Poems, Personal Stories, and Observations

Posts tagged ‘Corrie ten Boom’

Thank God for the Fleas

When my parents were World War II refugees, they lived in various Displaced Persons camps run by the U.S. and other Allies. Sometimes it would be so cold that there was frost on the INSIDE walls of their “accommodations”.   (I don’t know exactly what their living quarters were like,)  At some point in there, my older brother (a baby!), one paternal uncle, and my paternal grandmother also lived in the same camp(s). At least they had shelter!  Traumatic as it all was, thank you Allies (and, ultimately, God), for keeping my family alive!  Others, as you know, suffered considerably more: in concentration camps, in battles on land, sea, and sky, and elsewhere.

LIFE IS A GIFT! And, I’m so grateful to live in a home with heat and hot water.

Corrie ten Boom was in a concentration camp during World War II, because her family had hidden Jews in their home.  She decided to take seriously the Scripture, “… give thanks in all circumstances …” (1 Thessalonians 5:18), so she gave thanks for the fleas in her barracks.  Sooner or later, she learned that the guards would avoid her barracks as much as possible, because of the fleas.  In that way they did not get as much abuse as they might have.  Perhaps most of us are not as faith-filled as Corrie ten Boom, but there is certainly a lesson to learn from her.

War is probably horrific for everyone touched by it, but perhaps it’s appropriate to also remember the positives.

Why do some (or perhaps all of us) encounter great trials and tribulations?  I propose a few reasons here, several or all of which could occur together:

  1. We are being tested by God.  It can be an opportunity for growth, to trust in Him more.
  2. We are being chastised by God.  ” … for the Lord disciplines those whom He loves, and chastises every child whom He accepts.” (Hebrews 12:6).  This is a good thing, because it shows that God loves us enough to correct us.
  3. We are suffering for our own or other people’s poor choices.  We make bad decisions, or others take out their frustrations on us.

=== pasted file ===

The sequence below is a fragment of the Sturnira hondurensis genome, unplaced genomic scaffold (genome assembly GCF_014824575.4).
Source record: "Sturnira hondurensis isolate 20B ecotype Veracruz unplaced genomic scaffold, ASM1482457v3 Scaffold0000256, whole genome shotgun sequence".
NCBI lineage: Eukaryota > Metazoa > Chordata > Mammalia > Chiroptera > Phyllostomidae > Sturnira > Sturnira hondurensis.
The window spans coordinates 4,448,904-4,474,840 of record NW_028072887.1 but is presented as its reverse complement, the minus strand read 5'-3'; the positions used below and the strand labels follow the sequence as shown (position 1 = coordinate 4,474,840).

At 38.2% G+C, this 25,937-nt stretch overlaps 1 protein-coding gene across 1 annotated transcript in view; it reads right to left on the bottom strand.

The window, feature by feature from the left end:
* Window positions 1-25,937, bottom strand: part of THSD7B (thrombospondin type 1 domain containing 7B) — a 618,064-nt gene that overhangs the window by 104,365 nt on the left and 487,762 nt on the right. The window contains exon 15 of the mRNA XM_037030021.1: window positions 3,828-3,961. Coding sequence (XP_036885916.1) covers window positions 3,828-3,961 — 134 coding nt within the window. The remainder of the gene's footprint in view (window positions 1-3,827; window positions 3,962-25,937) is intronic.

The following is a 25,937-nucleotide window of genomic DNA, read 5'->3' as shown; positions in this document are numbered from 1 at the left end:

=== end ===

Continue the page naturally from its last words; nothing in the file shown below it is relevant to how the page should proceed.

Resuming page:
4. It’s just part of the fallen human condition.  Because of original sin, we all suffer consequences such as illness, accidents, death, etc.

No matter the reason, we must trust that God is with us through these difficulties.  I don’t see any other reason to hope.

 

 

 

Mental Health Awareness Month

This is the last day of May, which is Mental Health Awareness Month.  Below are a few of my posts related to mental health, from Facebook.


5/18/2019:

In one town in recent travels, we saw a disturbing sight while sitting at an outdoor cafe. We had a party of about 14 people.

While eating, a man approached who was either mentally unbalanced or high on something, or both. There was a low metal fence between us and him, and he stood across from one of the tables and just stared at us. His pants were sunk too low, to put it kindly. Eventually I approached him with a gift card to a restaurant and said, “Could you use this?” He answered, I’m afraid of that,” but accepted it.

My daughter says that, working with homeless ministries, they don’t necessarily try to converse with such people, but would definitely give them food or clothes, etc., if wanted.

People like this used to be “institutionalized”, sometimes perhaps against their will. What are people’s thoughts on how to help them, if they can be helped?

I told this story to a mental health professional, and he surmised that the man suffers from paranoid schizophrenia. Imagine being afraid to ask people for what you need! Pray for the mentally ill!


5/24/2019:

[I recommend reading] the [book] “The Hiding Place”, by and about Corrie ten Boom. After WWII, she was able to forgive a Nazi officer (face to face) who had mistreated her in a concentration camp. That was through God’s grace, because her human emotions rebelled against forgiving him. But God gave her the power to forgive the man.  (Apparently he was repentant as well, though it’s not clear in the story.)


5/29/2019

I read somewhere, something to the effect that believing one cannot be forgiven by God or others, or being unable to forgive, can be a big factor in mental illness. Makes sense; I think I would go mad if I believed I [couldn’t] be forgiven.

Spiritually speaking, when we receive the grace of forgiveness from God, we won’t be so tied to those people who won’t forgive us, seeking their approval.  [And, when we forgive, we are freed from the same unhealthy “attachments”.]

[A book by a “forgiveness therapist:]
The Forgiving Life


Besides the Facebook posts, here is an article about forgiveness, which mentions forgiveness “expert” Everett Worthington:
Setting Captives Free: Forgiveness and Freedom

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